HOW TO STOP MORE SAND AND GRAVEL QUARRYING IN THE SETTING OF THORNBOROUGH HENGES
Tarmac Northern has made clear its intention to progressively extend open-cast quarrying outwards from its processing plant at Nosterfield both further into the setting of the henges and towards the surrounding villages. The current application to excavate the cornfields east of Ladybridge Farm is the first step in that insidious process.
The more people who submit meaningful objections to this application, the more chance there is of convincing councillors that they should refuse permission. There will be no second chance, as only the applicant has the right to appeal, so act now! And, even if you’ve already objected, you can send in as many additional objections as you wish.
We have studied the three volumes of the planning application and have identified what we believe are the most potent objections. Local residents should click here for tailored advice on how best to object. People living elsewhere in the UK or overseas should read on.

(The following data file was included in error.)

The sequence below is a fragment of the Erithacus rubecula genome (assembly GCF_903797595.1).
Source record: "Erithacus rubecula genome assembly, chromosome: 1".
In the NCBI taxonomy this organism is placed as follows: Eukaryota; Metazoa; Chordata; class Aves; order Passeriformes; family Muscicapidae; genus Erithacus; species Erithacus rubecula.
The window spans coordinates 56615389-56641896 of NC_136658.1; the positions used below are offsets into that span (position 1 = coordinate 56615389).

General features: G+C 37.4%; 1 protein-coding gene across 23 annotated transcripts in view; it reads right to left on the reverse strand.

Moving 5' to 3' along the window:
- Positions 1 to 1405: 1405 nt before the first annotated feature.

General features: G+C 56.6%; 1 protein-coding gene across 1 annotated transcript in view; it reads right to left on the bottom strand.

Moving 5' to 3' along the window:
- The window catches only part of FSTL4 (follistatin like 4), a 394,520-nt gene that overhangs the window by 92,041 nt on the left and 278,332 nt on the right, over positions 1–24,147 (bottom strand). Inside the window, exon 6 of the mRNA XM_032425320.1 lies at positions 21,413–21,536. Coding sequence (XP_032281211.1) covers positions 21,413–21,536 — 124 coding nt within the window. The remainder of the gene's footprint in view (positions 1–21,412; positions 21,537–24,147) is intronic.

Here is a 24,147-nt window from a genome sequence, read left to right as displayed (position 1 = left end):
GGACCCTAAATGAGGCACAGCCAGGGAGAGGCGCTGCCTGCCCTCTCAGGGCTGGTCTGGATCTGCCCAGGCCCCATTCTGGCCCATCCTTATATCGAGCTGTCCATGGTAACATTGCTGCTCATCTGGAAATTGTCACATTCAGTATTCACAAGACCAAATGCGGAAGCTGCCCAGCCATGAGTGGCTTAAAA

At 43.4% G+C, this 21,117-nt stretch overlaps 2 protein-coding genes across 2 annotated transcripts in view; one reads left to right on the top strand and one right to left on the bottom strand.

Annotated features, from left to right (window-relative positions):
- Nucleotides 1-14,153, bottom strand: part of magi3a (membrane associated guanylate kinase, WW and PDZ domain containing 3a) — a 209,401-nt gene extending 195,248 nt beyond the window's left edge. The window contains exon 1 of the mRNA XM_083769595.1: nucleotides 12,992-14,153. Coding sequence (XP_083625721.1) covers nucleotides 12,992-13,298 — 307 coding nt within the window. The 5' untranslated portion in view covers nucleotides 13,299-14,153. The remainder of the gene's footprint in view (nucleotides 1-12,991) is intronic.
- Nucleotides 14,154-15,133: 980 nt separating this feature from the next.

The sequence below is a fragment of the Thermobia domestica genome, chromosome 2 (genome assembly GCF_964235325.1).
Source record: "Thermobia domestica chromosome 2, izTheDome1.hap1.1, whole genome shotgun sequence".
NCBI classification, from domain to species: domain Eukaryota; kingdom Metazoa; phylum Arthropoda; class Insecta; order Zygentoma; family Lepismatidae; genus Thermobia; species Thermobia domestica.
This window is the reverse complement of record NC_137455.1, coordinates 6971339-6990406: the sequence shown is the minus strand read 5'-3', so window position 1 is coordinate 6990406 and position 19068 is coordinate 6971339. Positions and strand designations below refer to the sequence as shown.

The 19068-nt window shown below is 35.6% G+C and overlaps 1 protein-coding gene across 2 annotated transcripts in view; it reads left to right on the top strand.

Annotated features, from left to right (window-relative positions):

Click here for the draft of a letter listing five major objections. If you are pressed for time, you can print it now and simply add your address at the top and your signature and name at the bottom ~ then mail it to the addressee. Alternatively, you may prefer to express your objections in your own way. In either case, please act now to make it clear that more than just a few locals object to the destruction of our national heritage